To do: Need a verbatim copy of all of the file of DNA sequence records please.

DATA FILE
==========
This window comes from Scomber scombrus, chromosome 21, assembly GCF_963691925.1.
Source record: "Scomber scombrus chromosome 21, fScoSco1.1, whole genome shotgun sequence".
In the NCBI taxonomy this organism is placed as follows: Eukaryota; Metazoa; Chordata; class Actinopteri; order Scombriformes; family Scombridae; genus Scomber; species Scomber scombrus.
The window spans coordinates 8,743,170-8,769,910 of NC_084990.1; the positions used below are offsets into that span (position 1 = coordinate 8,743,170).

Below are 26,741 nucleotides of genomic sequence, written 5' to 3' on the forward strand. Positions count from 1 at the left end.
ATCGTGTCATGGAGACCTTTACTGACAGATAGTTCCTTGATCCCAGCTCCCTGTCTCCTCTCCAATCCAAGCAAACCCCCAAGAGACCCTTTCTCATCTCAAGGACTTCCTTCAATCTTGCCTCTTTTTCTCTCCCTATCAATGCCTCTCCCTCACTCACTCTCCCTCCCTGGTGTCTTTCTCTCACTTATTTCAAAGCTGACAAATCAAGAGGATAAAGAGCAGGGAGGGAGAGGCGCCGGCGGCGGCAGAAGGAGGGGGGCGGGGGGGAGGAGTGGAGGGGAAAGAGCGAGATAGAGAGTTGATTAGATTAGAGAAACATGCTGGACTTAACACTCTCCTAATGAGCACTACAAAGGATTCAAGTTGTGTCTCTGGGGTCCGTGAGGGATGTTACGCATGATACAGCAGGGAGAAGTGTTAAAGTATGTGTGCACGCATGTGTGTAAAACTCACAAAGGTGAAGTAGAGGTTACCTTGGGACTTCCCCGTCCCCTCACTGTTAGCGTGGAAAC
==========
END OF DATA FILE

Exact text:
This window comes from Scomber scombrus, chromosome 21, assembly GCF_963691925.1.
Source record: "Scomber scombrus chromosome 21, fScoSco1.1, whole genome shotgun sequence".
In the NCBI taxonomy this organism is placed as follows: Eukaryota; Metazoa; Chordata; class Actinopteri; order Scombriformes; family Scombridae; genus Scomber; species Scomber scombrus.
The window spans coordinates 8,743,170-8,769,910 of NC_084990.1; the positions used below are offsets into that span (position 1 = coordinate 8,743,170).

Below are 26,741 nucleotides of genomic sequence, written 5' to 3' on the forward strand. Positions count from 1 at the left end.
ATCGTGTCATGGAGACCTTTACTGACAGATAGTTCCTTGATCCCAGCTCCCTGTCTCCTCTCCAATCCAAGCAAACCCCCAAGAGACCCTTTCTCATCTCAAGGACTTCCTTCAATCTTGCCTCTTTTTCTCTCCCTATCAATGCCTCTCCCTCACTCACTCTCCCTCCCTGGTGTCTTTCTCTCACTTATTTCAAAGCTGACAAATCAAGAGGATAAAGAGCAGGGAGGGAGAGGCGCCGGCGGCGGCAGAAGGAGGGGGGCGGGGGGGAGGAGTGGAGGGGAAAGAGCGAGATAGAGAGTTGATTAGATTAGAGAAACATGCTGGACTTAACACTCTCCTAATGAGCACTACAAAGGATTCAAGTTGTGTCTCTGGGGTCCGTGAGGGATGTTACGCATGATACAGCAGGGAGAAGTGTTAAAGTATGTGTGCACGCATGTGTGTAAAACTCACAAAGGTGAAGTAGAGGTTACCTTGGGACTTCCCCGTCCCCTCACTGTTAGCGTGGAAAC